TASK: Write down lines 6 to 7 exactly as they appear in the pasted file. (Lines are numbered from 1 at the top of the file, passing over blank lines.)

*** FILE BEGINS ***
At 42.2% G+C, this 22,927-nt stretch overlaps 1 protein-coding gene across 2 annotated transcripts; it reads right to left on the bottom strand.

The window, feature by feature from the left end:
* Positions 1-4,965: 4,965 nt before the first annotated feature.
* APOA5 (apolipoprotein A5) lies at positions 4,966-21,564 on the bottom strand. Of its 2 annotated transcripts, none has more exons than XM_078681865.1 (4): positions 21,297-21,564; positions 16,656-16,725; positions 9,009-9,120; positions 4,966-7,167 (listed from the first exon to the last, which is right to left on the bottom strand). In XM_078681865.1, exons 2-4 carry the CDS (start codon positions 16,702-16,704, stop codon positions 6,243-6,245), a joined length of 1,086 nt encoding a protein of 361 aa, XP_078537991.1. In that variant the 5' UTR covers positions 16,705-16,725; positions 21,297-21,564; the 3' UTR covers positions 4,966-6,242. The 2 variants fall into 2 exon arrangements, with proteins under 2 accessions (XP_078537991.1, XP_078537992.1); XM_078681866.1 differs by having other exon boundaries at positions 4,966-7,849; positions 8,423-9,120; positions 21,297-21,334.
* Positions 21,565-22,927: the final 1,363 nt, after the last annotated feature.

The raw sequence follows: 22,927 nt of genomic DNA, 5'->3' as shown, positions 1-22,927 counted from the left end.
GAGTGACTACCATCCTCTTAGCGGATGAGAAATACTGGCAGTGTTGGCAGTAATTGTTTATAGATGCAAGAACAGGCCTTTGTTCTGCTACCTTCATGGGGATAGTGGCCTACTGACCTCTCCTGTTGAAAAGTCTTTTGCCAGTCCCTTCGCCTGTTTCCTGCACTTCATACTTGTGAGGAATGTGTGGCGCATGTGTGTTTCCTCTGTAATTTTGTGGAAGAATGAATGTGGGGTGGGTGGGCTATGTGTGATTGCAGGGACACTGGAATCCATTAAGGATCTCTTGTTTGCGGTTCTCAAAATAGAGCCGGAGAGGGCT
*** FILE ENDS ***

The raw sequence follows: 22,927 nt of genomic DNA, 5'->3' as shown, positions 1-22,927 counted from the left end.
GAGTGACTACCATCCTCTTAGCGGATGAGAAATACTGGCAGTGTTGGCAGTAATTGTTTATAGATGCAAGAACAGGCCTTTGTTCTGCTACCTTCATGGGGATAGTGGCCTACTGACCTCTCCTGTTGAAAAGTCTTTTGCCAGTCCCTTCGCCTGTTTCCTGCACTTCATACTTGTGAGGAATGTGTGGCGCATGTGTGTTTCCTCTGTAATTTTGTGGAAGAATGAATGTGGGGTGGGTGGGCTATGTGTGATTGCAGGGACACTGGAATCCATTAAGGATCTCTTGTTTGCGGTTCTCAAAATAGAGCCGGAGAGGGCT